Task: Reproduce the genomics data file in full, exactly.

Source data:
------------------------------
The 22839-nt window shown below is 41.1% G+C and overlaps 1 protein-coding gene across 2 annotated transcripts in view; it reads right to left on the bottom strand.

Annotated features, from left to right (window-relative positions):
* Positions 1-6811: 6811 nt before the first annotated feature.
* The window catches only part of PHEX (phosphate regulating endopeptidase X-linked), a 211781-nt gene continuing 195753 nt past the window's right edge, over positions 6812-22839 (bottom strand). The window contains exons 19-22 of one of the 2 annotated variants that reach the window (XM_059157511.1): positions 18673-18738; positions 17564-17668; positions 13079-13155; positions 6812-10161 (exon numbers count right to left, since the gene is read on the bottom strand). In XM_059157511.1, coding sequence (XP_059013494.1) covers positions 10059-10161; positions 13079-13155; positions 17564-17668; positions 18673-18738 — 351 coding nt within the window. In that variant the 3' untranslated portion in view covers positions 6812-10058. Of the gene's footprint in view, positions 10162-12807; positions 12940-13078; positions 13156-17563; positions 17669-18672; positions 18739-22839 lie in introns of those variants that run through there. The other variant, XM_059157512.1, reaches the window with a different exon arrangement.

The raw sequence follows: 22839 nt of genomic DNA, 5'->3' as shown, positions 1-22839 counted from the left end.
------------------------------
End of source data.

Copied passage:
The 22839-nt window shown below is 41.1% G+C and overlaps 1 protein-coding gene across 2 annotated transcripts in view; it reads right to left on the bottom strand.

Annotated features, from left to right (window-relative positions):
* Positions 1-6811: 6811 nt before the first annotated feature.
* The window catches only part of PHEX (phosphate regulating endopeptidase X-linked), a 211781-nt gene continuing 195753 nt past the window's right edge, over positions 6812-22839 (bottom strand). The window contains exons 19-22 of one of the 2 annotated variants that reach the window (XM_059157511.1): positions 18673-18738; positions 17564-17668; positions 13079-13155; positions 6812-10161 (exon numbers count right to left, since the gene is read on the bottom strand). In XM_059157511.1, coding sequence (XP_059013494.1) covers positions 10059-10161; positions 13079-13155; positions 17564-17668; positions 18673-18738 — 351 coding nt within the window. In that variant the 3' untranslated portion in view covers positions 6812-10058. Of the gene's footprint in view, positions 10162-12807; positions 12940-13078; positions 13156-17563; positions 17669-18672; positions 18739-22839 lie in introns of those variants that run through there. The other variant, XM_059157512.1, reaches the window with a different exon arrangement.

The raw sequence follows: 22839 nt of genomic DNA, 5'->3' as shown, positions 1-22839 counted from the left end.